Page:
It's been an exhausting week. This whole trip started a couple of months ago when I happened to send a frontal and profile picture of Jack to Dr. Fearon. He was a bit alarmed by the height of Jack's head and the fact that Jack's forehead appeared to be so far recessed. He advised that Jack return for an anterior cranial vault remodeling to make some more room for brain growth to allow for good blood flow to the brain as well as to prevent or stop any increased intracranial pressure issues.
When we got to Dallas and Jack had his MRI, we were surprised to hear from our neurosurgeon that Jack did not appear to have any pressure issues.
Then we met with Dr. Fearon who continued to advise that we move forward with surgery. He strongly believed that Jack needed more room even if the current MRI did not show increasing ventricle sizes. He reminded us that he usually monitor's the kids' optic nerves and monitors for development of sleep apnea to determine timing of cranial surgeries. Because Jack's optic nerves are already severely damaged and he already has sleep apnea, those methods cannot be used with Jack. Ultimately, David and I decided to trust his experience, expertise, and intuition. And we decided to switch to a more proactive neurosurgeon who works more closely and more often with Dr. Fearon.
The next afternoon, we received confirmation that we made the right decision. Dr. Swift said that Jack's shunt was not working properly and the pressure within the shunt itself was high. Apparently, the shunt valve was clogged and while it allowed the ventricles to drain, they were not draining as they should have. Dr. Swift explained that if the shunt was working properly the band of unfused bone just behind Jack's forehead should have fused. This was news to us since our former neurosurgeon was not bothered by the unfused bone. Apparently the unfused bone worked in Jack's favor since it kept things from getting too much tighter prior to the surgery.
Dr. Fearon and Dr. Swift discussed replacing the shunt while they were already operating on Jack but ultimately decided against it because a properly functioning shunt could cause the brain to not move into the newly created space allowing excess room for the brain to bounce around in. Dr. Swift pulled a lot of cerebral spinal fluid out of the shunt and was concerned about fluid building up again quickly in the ventricles causing the brain to be pushed into the space by rising pressure so he would not allow Jack to leave the hospital without another MRI showing that the slow functioning shunt was not allowing too much fluid to accumulate in the ventricles. Fortunately, the MRI yesterday morning showed ventricles that were unchanged in size.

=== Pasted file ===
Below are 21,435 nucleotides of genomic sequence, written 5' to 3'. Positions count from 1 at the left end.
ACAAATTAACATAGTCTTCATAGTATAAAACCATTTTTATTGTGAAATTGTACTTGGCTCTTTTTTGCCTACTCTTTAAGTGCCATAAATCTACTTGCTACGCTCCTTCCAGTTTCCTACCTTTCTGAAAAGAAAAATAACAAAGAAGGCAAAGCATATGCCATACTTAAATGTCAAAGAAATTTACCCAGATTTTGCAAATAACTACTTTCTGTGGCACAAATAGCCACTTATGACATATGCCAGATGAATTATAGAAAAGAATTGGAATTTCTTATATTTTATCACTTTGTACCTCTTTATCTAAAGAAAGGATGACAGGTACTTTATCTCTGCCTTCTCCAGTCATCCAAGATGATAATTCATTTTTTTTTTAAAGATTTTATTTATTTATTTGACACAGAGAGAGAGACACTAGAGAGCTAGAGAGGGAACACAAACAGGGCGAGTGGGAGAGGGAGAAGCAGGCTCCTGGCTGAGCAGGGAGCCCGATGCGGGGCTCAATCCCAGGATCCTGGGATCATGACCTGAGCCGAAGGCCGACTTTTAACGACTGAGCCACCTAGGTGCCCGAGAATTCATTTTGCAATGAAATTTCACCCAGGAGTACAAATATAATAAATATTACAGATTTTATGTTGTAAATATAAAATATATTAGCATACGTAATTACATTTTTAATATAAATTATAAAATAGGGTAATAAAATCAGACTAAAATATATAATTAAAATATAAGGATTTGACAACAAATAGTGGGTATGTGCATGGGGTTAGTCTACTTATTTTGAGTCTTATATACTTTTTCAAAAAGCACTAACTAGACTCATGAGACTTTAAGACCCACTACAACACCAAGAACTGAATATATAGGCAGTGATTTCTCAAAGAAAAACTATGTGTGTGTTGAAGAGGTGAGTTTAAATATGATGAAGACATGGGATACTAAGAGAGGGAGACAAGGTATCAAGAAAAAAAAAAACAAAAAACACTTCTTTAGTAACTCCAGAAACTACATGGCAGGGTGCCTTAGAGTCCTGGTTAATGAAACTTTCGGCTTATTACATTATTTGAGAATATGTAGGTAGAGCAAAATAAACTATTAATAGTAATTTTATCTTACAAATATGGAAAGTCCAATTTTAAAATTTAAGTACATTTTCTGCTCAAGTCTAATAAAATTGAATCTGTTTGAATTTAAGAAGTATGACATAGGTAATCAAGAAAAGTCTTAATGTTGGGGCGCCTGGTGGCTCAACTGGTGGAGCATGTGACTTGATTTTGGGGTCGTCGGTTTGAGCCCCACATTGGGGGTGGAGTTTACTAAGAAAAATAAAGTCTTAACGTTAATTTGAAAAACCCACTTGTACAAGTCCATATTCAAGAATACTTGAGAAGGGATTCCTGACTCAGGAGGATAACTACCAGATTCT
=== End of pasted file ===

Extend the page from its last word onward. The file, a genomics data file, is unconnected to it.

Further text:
Unfortunately, when cutting across Jack's brow bone to open up the skull, Dr. Fearon cut across Jack's frontal sinuses. The frontal sinuses are not present at birth. They begin developing around age 8 and continue to grow in size into adolescence. Jack's were large enough that Dr. Fearon cut into them and then had to create a flap over the sinuses to keep bacteria from the sinuses from getting into Jack's brain. Dr. Fearon wants Jack to avoid using his Bipap because he is worried the positive pressure will push any bacteria through the flap. The area needs three to four weeks of healing before we consider using the Bipap again.
Jack's breathing was great in the hospital just after surgery but each day we found that he needed a bit more support--more elevation of the bed and oxygen--to keep his oxygen saturation levels where he needs them. Last night at the hotel, he never really got into a sound deep sleep because he would obstruct his airway and that would wake him up.
Now we go home and wait for Dr. Swift to call. He'll let us know whether he wants to tap the shunt after Jack has had a little time to recover from this surgery or whether he just wants to continue to monitor Jack with MRIs to determine when or if the shunt needs to be removed and replaced.
Thank you for all your prayers so far. We continue to need them.
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